Grip should be firm and natural. Many of these suggestions are just BS

  6. I used this grip with my 9mm XD service model a few days ago. At 15 yards my group size went from about 7-8 inches to 5-6 inches. After 30 shots at the same target, all shots we’re within the same 5-6 inch circle. This grip greatly improved my accuracy.

  7. Jon says:

    Any competitive shooter(USPSA, 3gun, IDPA) uses this. It’s what works for running the gun hard. I find guns like Sigs and 1911′s harder to shoot period because they have such a High over Bore sight picture. M&P’s and Glocks are more and more popular because it sits lower in your hand, the sights are lower to your grip which helps with accuracy, muzzle control and recoil management. it would be wise if LEO and Mil were more up on modern shooting techniques.

  8. Mr Joseph Kenneth Senter says:

    It looks like the slide would eat your hand up . I have that problem with my Glock.

    • Semperflyboy says:

      Done properly, neither thumb rides the slide. I have used this grip on my Glock for the last couple of years with no problems. I have “average” to small size hands. YMMV.

  9. Bob onifer says:

    i’ve looking at different grips for the 1911, i started shooting IDPA with a 1911 and 180 lead round nose. its raining now but i/m going to the range. THANK-YOU.

  10. Charles says:

    I was NCOIC Smalls Arms teaching committe at Fort Polk, LA during the Vieitnam war. M 1911 45 course failiarization. Would have been good teaching tool for soldiers armed with the 45 members of a crew served weapons crew to know and use the thumbs forward grip. I will teach it during our shooting sessions here in Raven Valley. Thanks.

  11. Drew says:

    I use this when shooting a 1911, but I modify when shooting a Glock. I use my strong hand thumb to reach over the bone for my thumb and press it towards the slide. I find it helps keep my thumb from riding on the slide and getting cut.

  12. Irishvet says:

    My CCW instructor pointed out, what happens when your at the range and try to shoot your buddies 357 wheel gun? Bye bye thumb.

  13. Jason says:

    I like this grip for 1911′s and other semi autos of decent size.. but not for small guns or pocket pistols.. i think it is of important not to make sure people do not use this grip for revolvers at all… if you have ever seen the tip of someones finger obliterated by the expanding gasses and powder from a revolver you would know it isn’t a pretty site… but some people would not know better if not told…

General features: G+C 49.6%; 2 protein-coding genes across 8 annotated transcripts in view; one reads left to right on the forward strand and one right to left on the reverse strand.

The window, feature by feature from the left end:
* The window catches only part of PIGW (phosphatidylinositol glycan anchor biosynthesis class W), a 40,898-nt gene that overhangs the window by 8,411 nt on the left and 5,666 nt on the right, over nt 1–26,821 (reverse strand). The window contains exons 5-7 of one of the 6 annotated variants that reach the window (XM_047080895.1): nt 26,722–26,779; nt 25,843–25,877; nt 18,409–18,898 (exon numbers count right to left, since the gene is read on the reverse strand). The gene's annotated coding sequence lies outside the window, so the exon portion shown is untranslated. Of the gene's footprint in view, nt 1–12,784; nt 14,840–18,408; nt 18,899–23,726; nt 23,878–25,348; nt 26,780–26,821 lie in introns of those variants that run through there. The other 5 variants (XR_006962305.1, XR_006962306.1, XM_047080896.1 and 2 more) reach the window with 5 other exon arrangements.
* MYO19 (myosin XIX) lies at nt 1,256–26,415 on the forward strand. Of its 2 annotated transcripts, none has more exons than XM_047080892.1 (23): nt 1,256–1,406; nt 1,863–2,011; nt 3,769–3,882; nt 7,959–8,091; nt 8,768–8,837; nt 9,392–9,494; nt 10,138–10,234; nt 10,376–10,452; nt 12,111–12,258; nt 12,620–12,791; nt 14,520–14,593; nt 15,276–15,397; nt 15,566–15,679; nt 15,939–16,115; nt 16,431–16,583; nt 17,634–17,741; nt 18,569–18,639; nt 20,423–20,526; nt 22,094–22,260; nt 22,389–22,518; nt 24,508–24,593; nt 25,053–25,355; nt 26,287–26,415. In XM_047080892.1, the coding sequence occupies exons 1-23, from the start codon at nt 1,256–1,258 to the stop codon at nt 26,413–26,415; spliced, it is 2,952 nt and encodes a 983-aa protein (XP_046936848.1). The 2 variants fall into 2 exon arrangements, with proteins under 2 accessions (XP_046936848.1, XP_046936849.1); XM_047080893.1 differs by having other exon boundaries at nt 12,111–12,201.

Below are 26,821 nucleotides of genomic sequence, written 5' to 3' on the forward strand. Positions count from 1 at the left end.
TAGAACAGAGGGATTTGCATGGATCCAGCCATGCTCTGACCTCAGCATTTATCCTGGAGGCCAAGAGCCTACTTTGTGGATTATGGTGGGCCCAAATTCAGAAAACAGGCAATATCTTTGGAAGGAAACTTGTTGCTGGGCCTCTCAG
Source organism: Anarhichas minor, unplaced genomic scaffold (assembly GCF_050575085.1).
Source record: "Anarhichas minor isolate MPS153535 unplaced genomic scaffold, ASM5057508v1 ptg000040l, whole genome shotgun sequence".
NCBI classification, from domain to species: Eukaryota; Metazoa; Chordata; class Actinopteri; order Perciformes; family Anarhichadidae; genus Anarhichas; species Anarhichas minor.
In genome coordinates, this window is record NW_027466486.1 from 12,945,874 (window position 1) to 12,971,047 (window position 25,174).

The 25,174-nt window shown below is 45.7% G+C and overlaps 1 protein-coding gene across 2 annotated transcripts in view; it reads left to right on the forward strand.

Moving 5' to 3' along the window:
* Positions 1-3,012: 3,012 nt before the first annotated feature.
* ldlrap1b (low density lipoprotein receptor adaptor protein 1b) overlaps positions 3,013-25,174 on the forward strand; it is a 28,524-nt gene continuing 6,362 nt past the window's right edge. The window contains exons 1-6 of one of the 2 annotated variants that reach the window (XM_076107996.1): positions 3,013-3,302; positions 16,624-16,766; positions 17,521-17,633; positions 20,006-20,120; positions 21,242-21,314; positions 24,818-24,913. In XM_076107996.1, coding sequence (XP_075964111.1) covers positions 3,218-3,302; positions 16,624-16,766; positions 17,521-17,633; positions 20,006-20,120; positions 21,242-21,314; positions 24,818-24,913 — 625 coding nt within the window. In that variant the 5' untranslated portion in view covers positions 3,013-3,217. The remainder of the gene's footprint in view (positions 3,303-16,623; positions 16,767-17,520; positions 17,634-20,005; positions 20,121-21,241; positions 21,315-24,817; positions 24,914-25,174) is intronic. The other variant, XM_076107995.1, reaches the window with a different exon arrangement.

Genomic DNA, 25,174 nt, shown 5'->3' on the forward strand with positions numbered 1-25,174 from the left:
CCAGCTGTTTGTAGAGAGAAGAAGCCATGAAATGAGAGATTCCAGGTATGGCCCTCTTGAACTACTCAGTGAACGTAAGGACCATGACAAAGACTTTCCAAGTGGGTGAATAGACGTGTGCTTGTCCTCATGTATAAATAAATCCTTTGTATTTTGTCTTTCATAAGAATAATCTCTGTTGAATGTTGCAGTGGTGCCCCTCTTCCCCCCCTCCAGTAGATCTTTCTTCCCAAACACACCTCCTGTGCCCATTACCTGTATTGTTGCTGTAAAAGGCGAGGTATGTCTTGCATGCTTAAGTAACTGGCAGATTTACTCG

14. ArmsVault says:

    I have tried this but just can’t get use to it.

  15. SilverBear says:

    Tom Gresham has a video clip on this which I highly recommend. I’m a rifle guy and don’t presently have a handgun, but I really want to try this. On that video the fellow being interviewed was able to make his SR40 seem literally like a loud .22 because he could maintain the sight picture even during recoil for the most part. It was amazing.

  16. john says:

    I’ve been using this grip since I decided to get serious a couple years ago. I am primarily a Glock shooter, but use this grip for all pistols including 1911s, and revolvers. If you run your left thumb along the bottom of tge frame on a revolver, your finger is nowhere near the “blast” from the gap. Also, I don’t understand how anyone is getting slidebite from this grip. I even hold my Kahr PM9 this way. My left thumbtip is even whith the muzzle, but not in danger of muzzleblast.

  17. LMLarsen says:

    @JoeKS, I thought that at first as well, but I’ve never had a problem with “slide bite.”

    On a recent trip to the range, a good friend and experienced shooter expressed the same concern when he saw me shoot my .45 with this grip, but once I showed him the finer points, his groups shrunk noticeably. It definitely helps, but I still am working on adapting it to pistols with rearward slide stops, such as the M&P, Glock and XD.

  18. LMLarsen says:

    @Irishvet, I agree, you definitely have to modify this grip for revolvers.

    I place my support-hand thumb on the frame just above the trigger, under and behind the cylinder gap, and it works for me.

    But you are correct; the exact same grip for a 1911 would be painful and bloody on a snubby revolver…

  19. Jerry says:

    I have used this grip since 1972. It gives you better control and gets you on target fast. it also is one of the most stable grips you can use. and the bullet will go where your thumbs are pointed. I ride my thumbs right under the slide. I have never been cut by the recoil of the pistol. and if you don’t apply pressure with your thumbs you will not hit the slide lock. I have used this grip on Glocks , 1911′s and several other semi- auto pistols and have never had a problem with any of them

  20. JB says:

    I figured this grip out for myself roughly 30 years ago. Being a lefty, and most guns of the era being set up for right-handers, I was typically figuring out how to best adapt to the weapon in hand. Used to get some pretty strange “you’re doing it all wrong” looks from fellow shooters. ALSO took a lot of $$$ off those same shooters, LOL.